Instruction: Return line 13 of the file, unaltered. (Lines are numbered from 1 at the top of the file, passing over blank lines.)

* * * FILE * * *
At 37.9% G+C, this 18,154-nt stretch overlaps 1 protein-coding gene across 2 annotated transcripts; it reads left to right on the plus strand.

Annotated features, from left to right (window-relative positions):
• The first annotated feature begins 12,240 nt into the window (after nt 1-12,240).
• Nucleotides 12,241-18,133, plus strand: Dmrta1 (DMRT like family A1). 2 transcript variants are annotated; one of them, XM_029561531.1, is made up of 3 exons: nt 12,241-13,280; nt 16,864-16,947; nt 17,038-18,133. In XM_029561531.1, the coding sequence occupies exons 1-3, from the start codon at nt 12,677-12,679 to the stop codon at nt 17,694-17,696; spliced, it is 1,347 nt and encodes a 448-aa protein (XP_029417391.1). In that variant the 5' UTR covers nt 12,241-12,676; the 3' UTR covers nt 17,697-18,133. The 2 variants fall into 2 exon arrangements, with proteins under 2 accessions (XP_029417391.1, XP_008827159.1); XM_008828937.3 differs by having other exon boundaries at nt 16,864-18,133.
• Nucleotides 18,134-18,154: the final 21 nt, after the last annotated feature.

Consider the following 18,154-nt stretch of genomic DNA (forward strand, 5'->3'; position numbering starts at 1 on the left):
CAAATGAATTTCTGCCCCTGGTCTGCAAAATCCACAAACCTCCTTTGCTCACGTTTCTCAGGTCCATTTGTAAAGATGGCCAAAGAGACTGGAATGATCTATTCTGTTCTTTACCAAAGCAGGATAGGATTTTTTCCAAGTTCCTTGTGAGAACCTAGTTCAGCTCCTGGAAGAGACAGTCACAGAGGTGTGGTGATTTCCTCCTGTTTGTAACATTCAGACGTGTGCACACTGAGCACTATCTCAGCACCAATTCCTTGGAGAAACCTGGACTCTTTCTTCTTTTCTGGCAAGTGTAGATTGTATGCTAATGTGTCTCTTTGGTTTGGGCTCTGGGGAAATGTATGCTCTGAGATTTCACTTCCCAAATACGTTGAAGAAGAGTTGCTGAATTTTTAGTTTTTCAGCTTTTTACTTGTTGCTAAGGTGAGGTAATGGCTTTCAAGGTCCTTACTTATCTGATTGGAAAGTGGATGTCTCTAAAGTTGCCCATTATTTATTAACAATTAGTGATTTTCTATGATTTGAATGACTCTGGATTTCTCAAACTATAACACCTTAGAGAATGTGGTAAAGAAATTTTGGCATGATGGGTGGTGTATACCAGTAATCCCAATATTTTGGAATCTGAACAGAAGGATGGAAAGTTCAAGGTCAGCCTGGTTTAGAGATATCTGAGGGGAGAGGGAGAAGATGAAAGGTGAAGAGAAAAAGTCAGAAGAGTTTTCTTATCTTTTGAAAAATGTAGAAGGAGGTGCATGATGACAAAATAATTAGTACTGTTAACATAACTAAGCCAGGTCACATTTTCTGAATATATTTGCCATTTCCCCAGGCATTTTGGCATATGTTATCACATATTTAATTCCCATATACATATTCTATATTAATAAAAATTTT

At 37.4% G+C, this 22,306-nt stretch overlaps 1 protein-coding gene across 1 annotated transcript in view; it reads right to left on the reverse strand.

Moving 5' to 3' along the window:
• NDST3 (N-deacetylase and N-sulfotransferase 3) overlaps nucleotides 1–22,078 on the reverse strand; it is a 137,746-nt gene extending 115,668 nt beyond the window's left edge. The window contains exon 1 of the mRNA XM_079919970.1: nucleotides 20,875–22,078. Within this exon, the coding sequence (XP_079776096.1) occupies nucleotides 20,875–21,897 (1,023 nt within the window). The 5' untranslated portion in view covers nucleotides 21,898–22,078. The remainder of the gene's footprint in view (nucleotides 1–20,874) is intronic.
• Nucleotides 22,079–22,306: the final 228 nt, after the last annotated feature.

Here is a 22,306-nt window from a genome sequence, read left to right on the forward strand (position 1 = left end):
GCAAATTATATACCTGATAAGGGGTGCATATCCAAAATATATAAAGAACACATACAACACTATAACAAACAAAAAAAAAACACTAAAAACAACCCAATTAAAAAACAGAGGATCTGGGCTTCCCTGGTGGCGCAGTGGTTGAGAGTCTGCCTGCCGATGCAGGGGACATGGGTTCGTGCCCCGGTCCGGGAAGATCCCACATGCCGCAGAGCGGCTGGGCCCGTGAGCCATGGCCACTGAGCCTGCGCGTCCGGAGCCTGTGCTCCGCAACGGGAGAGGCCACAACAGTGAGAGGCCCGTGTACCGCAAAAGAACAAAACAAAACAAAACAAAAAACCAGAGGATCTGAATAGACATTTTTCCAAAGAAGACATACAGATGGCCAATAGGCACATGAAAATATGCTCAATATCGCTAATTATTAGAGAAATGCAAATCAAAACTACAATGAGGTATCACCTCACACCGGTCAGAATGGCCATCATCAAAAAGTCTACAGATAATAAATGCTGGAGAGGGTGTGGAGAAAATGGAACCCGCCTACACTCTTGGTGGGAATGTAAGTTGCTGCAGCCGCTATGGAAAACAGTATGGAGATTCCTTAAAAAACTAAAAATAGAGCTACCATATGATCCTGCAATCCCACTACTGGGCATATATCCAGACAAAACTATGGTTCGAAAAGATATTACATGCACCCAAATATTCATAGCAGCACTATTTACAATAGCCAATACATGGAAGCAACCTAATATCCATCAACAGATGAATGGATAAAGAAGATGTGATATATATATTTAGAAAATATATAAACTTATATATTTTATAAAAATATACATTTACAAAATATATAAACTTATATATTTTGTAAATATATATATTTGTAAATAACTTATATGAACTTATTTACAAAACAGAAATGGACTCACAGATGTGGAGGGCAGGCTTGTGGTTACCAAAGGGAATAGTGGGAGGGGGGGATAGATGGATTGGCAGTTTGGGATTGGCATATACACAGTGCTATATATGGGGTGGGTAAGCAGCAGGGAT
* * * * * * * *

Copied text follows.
GCAAATTATATACCTGATAAGGGGTGCATATCCAAAATATATAAAGAACACATACAACACTATAACAAACAAAAAAAAAACACTAAAAACAACCCAATTAAAAAACAGAGGATCTGGGCTTCCCTGGTGGCGCAGTGGTTGAGAGTCTGCCTGCCGATGCAGGGGACATGGGTTCGTGCCCCGGTCCGGGAAGATCCCACATGCCGCAGAGCGGCTGGGCCCGTGAGCCATGGCCACTGAGCCTGCGCGTCCGGAGCCTGTGCTCCGCAACGGGAGAGGCCACAACAGTGAGAGGCCCGTGTACCGCAAAAGAACAAAACAAAACAAAACAAAAAACCAGAGGATCTGAATAGACATTTTTCCAAAGAAGACATACAGATGGCCAATAGGCACATGAAAATATGCTCAATATCGCTAATTATTAGAGAAATGCAAATCAAAACTACAATGAGGTATCACCTCACACCGGTCAGAATGGCCATCATCAAAAAGTCTACAGATAATAAATGCTGGAGAGGGTGTGGAGAAAATGGAACCCGCCTACACTCTTGGTGGGAATGTAAGTTGCTGCAGCCGCTATGGAAAACAGTATGGAGATTCCTTAAAAAACTAAAAATAGAGCTACCATATGATCCTGCAATCCCACTACTGGGCATATATCCAGACAAAACTATGGTTCGAAAAGATATTACATGCACCCAAATATTCATAGCAGCACTATTTACAATAGCCAATACATGGAAGCAACCTAATATCCATCAACAGATGAATGGATAAAGAAGATGTGATATATATATTTAGAAAATATATAAACTTATATATTTTATAAAAATATACATTTACAAAATATATAAACTTATATATTTTGTAAATATATATATTTGTAAATAACTTATATGAACTTATTTACAAAACAGAAATGGACTCACAGATGTGGAGGGCAGGCTTGTGGTTACCAAAGGGAATAGTGGGAGGGGGGGATAGATGGATTGGCAGTTTGGGATTGGCATATACACAGTGCTATATATGGGGTGGGTAAGCAGCAGGGAT